Mopar Quick Shift Thursday – A 1967 Dodge Coronet 500

Continuing on with the Mopar Quick Shift Thursday, here is another example of a classic late 60s Mopar. The Dodge Coronet was revised in the 1965 model year using an altered Chrysler B Body that made its debut in 1962 as the Dodge Polara, and the Dodge Dart (along with the Plymouth Fury). These were the failed “downsized” full-sized cars that were introduced, with unusual Virgil Exner styling, and they flopped in the marketplace. Through a series of cosmetic surgeries, they gradually became acceptable and by 1965, ready made to challenge the new “Mid-Size” competition from Ford and GM. By 1967, the Dodge Coronet was in its third year looking better than ever…

The 1965 Dodge Coronet was basically a new nameplate on the existing Dodge Polara, with minor styling revisions. It was a very cheap way for Dodge (and Plymouth for that matter) to become competitive in the new Mid-Sized bracket. The Competition included the Ford Fairlane, Chevrolet Chevelle, Pontiac Tempest, Oldsmobile F-85, Buick Special, and the Rambler Classic. Against this competition, the Dodge Boys sold over 209,000 units.

The Coronet received a more tailored look, receiving fresh sheetmetal, a restyled interior, and a new companion model in the form of the Dodge Charger. The Coronet was marketed with various model designations, from the base Coronet, the Coronet 440, The Coronet Deluxe, and the Coronet 500. There were 2-Door Sedans, 4-Door Sedans, and crisp Wagon, and the style leading 2-Door Hardtop.
For 1967, the Coronet added a new model called the Coronet R/T (The Moniker used for Road/Track). This was the top of the line oronet, and was available with almost every engine in the Dodge lineup, including the famous 426 Hemi. But let’s take a look at this particular Coronet 500. The 1967 was a slight modification to the 1966 version, and the lines were crisp, folded, and distinctive. There is no excessive ornamentation on the flanks, and the tail lamp assembly took on the look of an electric shaver.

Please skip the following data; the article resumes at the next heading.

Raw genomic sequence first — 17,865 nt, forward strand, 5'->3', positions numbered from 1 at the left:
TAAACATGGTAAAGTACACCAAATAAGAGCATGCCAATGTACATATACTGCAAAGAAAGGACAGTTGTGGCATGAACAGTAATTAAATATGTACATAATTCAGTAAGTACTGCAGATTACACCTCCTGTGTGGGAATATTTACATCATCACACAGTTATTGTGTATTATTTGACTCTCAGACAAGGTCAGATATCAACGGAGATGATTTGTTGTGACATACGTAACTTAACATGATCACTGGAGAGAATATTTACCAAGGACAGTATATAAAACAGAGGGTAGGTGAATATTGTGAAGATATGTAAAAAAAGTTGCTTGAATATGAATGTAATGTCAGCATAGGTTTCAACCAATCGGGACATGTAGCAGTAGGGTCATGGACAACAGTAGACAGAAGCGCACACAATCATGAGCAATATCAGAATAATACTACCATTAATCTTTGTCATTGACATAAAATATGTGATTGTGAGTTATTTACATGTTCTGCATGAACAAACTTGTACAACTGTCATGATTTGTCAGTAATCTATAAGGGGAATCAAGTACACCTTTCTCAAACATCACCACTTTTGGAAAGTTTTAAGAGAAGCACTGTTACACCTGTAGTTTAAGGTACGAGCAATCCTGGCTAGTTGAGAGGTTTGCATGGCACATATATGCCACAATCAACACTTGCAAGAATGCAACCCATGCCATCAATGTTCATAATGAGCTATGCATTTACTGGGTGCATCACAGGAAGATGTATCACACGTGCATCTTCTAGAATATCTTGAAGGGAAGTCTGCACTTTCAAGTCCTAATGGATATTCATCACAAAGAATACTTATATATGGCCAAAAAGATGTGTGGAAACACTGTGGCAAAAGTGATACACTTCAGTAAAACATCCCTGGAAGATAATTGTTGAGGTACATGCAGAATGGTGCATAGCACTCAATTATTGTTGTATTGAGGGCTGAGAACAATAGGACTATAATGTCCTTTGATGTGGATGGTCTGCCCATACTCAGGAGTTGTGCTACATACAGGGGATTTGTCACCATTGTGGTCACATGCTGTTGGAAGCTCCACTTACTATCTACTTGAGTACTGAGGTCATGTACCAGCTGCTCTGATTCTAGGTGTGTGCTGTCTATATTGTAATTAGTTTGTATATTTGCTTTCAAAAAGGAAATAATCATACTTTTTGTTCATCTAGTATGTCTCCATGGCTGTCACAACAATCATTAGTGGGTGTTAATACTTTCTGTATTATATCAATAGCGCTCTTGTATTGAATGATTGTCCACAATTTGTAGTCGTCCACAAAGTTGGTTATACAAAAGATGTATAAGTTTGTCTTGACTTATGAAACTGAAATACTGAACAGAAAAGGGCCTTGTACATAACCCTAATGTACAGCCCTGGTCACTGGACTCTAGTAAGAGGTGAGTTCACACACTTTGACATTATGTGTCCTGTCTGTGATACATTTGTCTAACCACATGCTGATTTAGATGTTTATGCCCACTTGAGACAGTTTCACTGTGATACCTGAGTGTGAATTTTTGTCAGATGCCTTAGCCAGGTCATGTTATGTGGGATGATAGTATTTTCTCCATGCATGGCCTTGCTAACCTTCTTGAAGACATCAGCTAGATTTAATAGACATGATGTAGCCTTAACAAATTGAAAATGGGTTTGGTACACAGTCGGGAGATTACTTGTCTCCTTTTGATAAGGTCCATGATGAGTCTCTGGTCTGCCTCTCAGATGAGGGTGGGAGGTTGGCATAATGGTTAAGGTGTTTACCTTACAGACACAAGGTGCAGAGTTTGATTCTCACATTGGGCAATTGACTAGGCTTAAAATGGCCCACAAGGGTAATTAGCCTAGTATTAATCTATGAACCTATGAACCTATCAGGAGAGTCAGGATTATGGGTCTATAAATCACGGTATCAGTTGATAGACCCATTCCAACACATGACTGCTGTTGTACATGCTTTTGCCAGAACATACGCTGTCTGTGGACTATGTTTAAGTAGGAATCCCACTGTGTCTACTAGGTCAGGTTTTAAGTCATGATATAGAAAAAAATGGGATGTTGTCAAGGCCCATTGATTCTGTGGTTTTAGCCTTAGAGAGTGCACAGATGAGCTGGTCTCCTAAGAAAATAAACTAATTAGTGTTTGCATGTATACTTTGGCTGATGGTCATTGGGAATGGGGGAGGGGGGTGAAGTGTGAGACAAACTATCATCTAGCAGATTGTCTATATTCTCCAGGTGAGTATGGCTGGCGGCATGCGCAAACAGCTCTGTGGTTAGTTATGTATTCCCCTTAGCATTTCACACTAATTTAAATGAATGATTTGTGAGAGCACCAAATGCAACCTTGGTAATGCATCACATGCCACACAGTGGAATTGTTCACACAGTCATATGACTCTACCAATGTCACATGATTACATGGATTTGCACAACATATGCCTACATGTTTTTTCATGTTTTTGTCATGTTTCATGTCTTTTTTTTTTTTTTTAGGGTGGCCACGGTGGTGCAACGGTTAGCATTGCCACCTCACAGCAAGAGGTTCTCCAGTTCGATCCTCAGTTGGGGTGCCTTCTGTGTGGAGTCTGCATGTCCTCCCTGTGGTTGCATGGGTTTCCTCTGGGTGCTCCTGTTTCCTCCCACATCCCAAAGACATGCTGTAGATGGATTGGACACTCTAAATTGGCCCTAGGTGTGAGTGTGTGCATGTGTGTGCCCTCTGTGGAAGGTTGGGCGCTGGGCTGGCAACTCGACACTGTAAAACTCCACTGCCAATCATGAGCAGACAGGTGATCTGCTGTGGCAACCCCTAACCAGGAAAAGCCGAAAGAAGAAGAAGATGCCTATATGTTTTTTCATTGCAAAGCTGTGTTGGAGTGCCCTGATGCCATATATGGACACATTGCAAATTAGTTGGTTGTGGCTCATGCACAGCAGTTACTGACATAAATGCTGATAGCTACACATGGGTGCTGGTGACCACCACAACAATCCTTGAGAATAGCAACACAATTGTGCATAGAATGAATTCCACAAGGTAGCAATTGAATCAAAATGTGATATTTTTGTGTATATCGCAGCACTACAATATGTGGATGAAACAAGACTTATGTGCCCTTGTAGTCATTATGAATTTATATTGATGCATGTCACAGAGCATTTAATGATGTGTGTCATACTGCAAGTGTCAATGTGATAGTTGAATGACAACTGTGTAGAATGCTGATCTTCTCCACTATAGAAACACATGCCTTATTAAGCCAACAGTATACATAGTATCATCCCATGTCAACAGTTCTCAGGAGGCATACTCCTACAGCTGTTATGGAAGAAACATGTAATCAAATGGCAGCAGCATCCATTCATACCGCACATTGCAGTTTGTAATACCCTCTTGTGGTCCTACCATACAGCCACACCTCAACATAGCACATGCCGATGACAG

The interior is exactly the same as the year before, with a clean look, simple instrumentation, and controls placed where they should be. This car has the optional bucket seat and console, with Chrysler’s great looking shift lever controlling the Torqueflite. This car looks smart with the Magnum 500 wheels, though a good set of red-line tires would look better than the raised white letters.
So, what do you think of this car, and what do you think it worth? It does sport a for sale sign on it but I don’t have a clue as to what he’s asking for it. Leave you comments below….

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  1. tonyola Avatar

    Nice. I've always liked the hidden taillight treatment on these Coronets. Some years ago I saw a red Coronet very much like this one at a car show but with one important difference – the entire grille from a '67 Charger had been swapped in complete with hidden headlights. Oh man, it looked so great.
    What engine does this car have? I'll say $12K if there's a 318 but more if it's a 383 or bigger.

    1. Alff Avatar

      I was just thinking that all this needs is hidden headlamps to look just right.

  2. Paul_y Avatar

    The hood and trunklid alignment aren't great, but I have a suspicion that they are impossible to get right.
    These are great looking cars, however. Sure, the styling is definitely tied to the 60s, but they've aged well, and aren't tacky. That center console is a little gimmicky (and probably brutal on a hot day), but is incredibly cool.

  3. ptschett Avatar

    My local Dodge dealer had a restored 383-powered '66 R/T for a while (taken as trade for a new Challenger SRT8), priced in the high $30's but the car was darn near perfect.

    1. OA5599 Avatar

      A Coronet R/T would have either a 440 or a Hemi under the hood, and they didn't come out until 67. The 383 was available in other Coronet trim levels, though.

      1. ptschett Avatar

        Must have been a '67 440 then (I know it was a real R/T and not a Hemi.)

  4. pj134 Avatar

    Its amazing that Dodge hasn't changed their radio cluster since 67 apparently… I wish they could put a product together that had that much appeal though… oh well.

  5. Van Sarockin Avatar
    Van Sarockin

    Body styling wasn't exciting even when it was new, but the interior's very nice, except for that generic plastic dash. Back when, the Pentastar had a reputation for low price, great value, durability and engineering. Sometimes deserved. I'm surprised it sold so well against very strong competition. This example's survived very well and looks pretty good today.

  6. B72 Avatar

    "Extra value is what you get, when you buy Coronet!"

  7. Lotte Avatar

    Damn, look at those seats! I was just about to dismiss it because of no bench seat and the automatic, but those thrones look just like a baseball glove; soft and cuddly, I imagine. And the interiors of these cars…today's cars need more chrome detailing; all of these and especially the Barracuda look like much better places to sit in then the admittedly not-bad Beige Honda. I swear I need one of these just so I stop getting so impressed whenever there are pretty pictures on the internet…
    And I almost missed this great day. This one's probably my favourite, misaligned hood and all (no, wait, the Road Runner on the other page, but this, and Barracudas of that year look suprisingly good in black…argh!) This is great.

  8. jjd241 Avatar

    [youtube FM2nFi4IDOs youtube]